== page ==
“Our study shows that by calling out jackdaws effectively ‘cast a vote’ and, when calling reaches a sufficient level, a mass departure takes place.”
My intense stress may have been less than others’, in other words, but that didn’t diminish how my body was internalizing it.
And so, instead of acknowledging — then or until recently — the effects of that structural stress, and connecting it to my hair loss, I did what so many of us learn to do: 1) conceive of it as a personal failing and 2) conceive of it as a personal failing remedied through consumerism.
My body has severely expressed its anger over the situation over the past two plus years. From little things like irritating dermatitis flare-ups to constant indigestion to heart issues, my body is trying to tell me something is wrong.
We’re bad at talking about this stuff because a lot of the causes are intertwined and intersectional…But we’re especially bad at talking about it because of a collective tendency to treat ailments as personal.
It’s our structures — the units of community and family and care that are supposed to catch us — that are fundamentally unwell.
So we can navigate this alone, as so many of us have…But on a societal scale, I also know this: we recover together — or not at all.
The current societal response of saying everyone’s responsible for protecting their own health is ableist and short-sighted (it literally costs more to not offer universal health care): we operate as a society and need each other, no matter how much some like to think of themselves as independent. They need workers at the ports to transport goods they buy, they need the workers at the factory to make things, they need waiters to serve them at restaurants. And that’s just looking at the direct dependencies. As a society, what are we missing out on by excluding everyone with cancer and chronic illnesses from participating in society because we’ll do nothing to help protect their safety? I think of an Eons show I watched recently sharing examples of early human groups caring for disabled and “non-contributing” members of their group, in some cases for years. Economic contributions and service aren’t the only ways we need each other, they aren’t the only value we offer our community. Something we seem to have forgotten for the time being.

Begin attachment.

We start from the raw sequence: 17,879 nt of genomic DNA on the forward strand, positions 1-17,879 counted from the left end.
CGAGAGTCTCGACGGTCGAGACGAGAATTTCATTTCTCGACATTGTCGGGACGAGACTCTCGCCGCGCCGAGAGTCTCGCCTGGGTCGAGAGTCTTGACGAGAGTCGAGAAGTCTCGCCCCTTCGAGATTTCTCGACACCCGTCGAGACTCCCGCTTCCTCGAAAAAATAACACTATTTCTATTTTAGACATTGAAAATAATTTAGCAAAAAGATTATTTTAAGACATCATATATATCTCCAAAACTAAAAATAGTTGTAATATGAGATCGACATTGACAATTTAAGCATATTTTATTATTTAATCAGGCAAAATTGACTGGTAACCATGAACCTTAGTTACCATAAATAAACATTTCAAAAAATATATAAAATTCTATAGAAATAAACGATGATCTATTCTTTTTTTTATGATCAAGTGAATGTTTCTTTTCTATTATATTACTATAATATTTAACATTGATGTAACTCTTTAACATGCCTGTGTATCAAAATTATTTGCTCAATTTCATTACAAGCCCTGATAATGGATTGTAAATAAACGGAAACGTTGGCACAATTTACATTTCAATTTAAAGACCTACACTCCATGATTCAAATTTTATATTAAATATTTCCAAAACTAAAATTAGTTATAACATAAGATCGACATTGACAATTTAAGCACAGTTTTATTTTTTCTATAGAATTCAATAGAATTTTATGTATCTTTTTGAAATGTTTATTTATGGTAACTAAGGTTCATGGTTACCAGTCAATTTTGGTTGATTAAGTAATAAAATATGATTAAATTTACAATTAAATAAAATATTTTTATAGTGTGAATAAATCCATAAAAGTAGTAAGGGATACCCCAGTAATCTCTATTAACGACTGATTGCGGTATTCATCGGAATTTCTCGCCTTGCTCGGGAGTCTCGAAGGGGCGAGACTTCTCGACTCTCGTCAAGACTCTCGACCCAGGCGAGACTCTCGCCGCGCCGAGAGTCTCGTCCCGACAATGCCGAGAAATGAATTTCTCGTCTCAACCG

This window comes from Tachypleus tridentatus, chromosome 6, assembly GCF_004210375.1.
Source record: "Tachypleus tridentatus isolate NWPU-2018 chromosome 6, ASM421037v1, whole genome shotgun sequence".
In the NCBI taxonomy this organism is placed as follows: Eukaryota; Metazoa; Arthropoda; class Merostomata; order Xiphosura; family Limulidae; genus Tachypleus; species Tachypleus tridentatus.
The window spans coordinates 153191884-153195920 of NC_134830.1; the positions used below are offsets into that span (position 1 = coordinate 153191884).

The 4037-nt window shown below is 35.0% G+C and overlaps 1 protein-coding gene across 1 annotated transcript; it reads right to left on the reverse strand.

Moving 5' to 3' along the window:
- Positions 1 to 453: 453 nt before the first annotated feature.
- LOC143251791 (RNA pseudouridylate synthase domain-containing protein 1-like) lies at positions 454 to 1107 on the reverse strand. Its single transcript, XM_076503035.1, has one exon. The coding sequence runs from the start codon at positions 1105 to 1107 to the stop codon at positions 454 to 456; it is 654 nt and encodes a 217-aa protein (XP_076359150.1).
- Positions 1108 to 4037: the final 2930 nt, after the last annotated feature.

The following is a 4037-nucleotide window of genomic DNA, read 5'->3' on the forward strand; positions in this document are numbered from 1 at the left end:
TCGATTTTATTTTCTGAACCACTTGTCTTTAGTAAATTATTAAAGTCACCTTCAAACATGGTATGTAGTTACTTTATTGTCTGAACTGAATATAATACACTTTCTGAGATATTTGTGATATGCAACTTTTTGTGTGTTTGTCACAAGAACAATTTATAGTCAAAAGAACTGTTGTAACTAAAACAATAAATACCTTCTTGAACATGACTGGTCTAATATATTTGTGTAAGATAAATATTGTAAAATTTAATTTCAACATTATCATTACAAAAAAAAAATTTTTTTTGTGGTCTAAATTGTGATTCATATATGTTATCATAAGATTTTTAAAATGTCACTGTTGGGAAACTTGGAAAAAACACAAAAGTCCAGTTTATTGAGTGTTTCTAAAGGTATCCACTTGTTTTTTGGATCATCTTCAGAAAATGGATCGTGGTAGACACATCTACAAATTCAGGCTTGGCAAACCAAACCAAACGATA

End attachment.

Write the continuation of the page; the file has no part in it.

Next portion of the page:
Stoicism has found renewed interest in technology circles especially.
I suspect this kind of stoicism — for Marcus and Wallace and some modern popularizers — is a response to perceiving the breakdown of a functioning world. Their prescription for dealing with such troubles is to develop profound internal strength, and in doing so the stoic attitude can dodge some societal-level failures by compartmentalizing toward a robust individualism.
I think Sarris hits on something that has bothered me about stoicism: its focus on the individual. It leads too much to detachment from responsibility to our communities and the broader world, when the harder, less glorious task of working together and finding compromise and actively working for a better future is what will get us through. We can’t wait for a hero, we all need to be heroines.